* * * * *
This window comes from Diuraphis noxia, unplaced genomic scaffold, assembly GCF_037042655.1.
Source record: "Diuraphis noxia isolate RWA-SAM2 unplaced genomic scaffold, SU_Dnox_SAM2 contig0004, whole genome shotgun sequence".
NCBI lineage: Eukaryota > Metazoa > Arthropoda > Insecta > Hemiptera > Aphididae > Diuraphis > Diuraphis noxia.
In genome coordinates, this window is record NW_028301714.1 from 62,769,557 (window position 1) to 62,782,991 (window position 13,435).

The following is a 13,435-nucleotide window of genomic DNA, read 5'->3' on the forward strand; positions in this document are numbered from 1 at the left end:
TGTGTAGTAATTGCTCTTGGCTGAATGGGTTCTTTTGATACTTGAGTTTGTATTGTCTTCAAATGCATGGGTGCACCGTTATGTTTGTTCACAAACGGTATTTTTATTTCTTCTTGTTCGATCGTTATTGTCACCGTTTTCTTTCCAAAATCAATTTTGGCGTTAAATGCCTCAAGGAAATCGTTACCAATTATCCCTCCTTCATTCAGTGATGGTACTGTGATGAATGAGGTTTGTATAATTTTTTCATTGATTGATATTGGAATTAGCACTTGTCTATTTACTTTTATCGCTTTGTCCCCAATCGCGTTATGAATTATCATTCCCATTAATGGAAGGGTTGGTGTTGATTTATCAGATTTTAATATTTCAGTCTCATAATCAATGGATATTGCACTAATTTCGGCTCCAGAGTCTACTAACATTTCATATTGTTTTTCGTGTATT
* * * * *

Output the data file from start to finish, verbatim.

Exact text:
This window comes from Diuraphis noxia, unplaced genomic scaffold, assembly GCF_037042655.1.
Source record: "Diuraphis noxia isolate RWA-SAM2 unplaced genomic scaffold, SU_Dnox_SAM2 contig0004, whole genome shotgun sequence".
NCBI lineage: Eukaryota > Metazoa > Arthropoda > Insecta > Hemiptera > Aphididae > Diuraphis > Diuraphis noxia.
In genome coordinates, this window is record NW_028301714.1 from 62,769,557 (window position 1) to 62,782,991 (window position 13,435).

The following is a 13,435-nucleotide window of genomic DNA, read 5'->3' on the forward strand; positions in this document are numbered from 1 at the left end:
TGTGTAGTAATTGCTCTTGGCTGAATGGGTTCTTTTGATACTTGAGTTTGTATTGTCTTCAAATGCATGGGTGCACCGTTATGTTTGTTCACAAACGGTATTTTTATTTCTTCTTGTTCGATCGTTATTGTCACCGTTTTCTTTCCAAAATCAATTTTGGCGTTAAATGCCTCAAGGAAATCGTTACCAATTATCCCTCCTTCATTCAGTGATGGTACTGTGATGAATGAGGTTTGTATAATTTTTTCATTGATTGATATTGGAATTAGCACTTGTCTATTTACTTTTATCGCTTTGTCCCCAATCGCGTTATGAATTATCATTCCCATTAATGGAAGGGTTGGTGTTGATTTATCAGATTTTAATATTTCAGTCTCATAATCAATGGATATTGCACTAATTTCGGCTCCAGAGTCTACTAACATTTCATATTGTTTTTCGTGTATT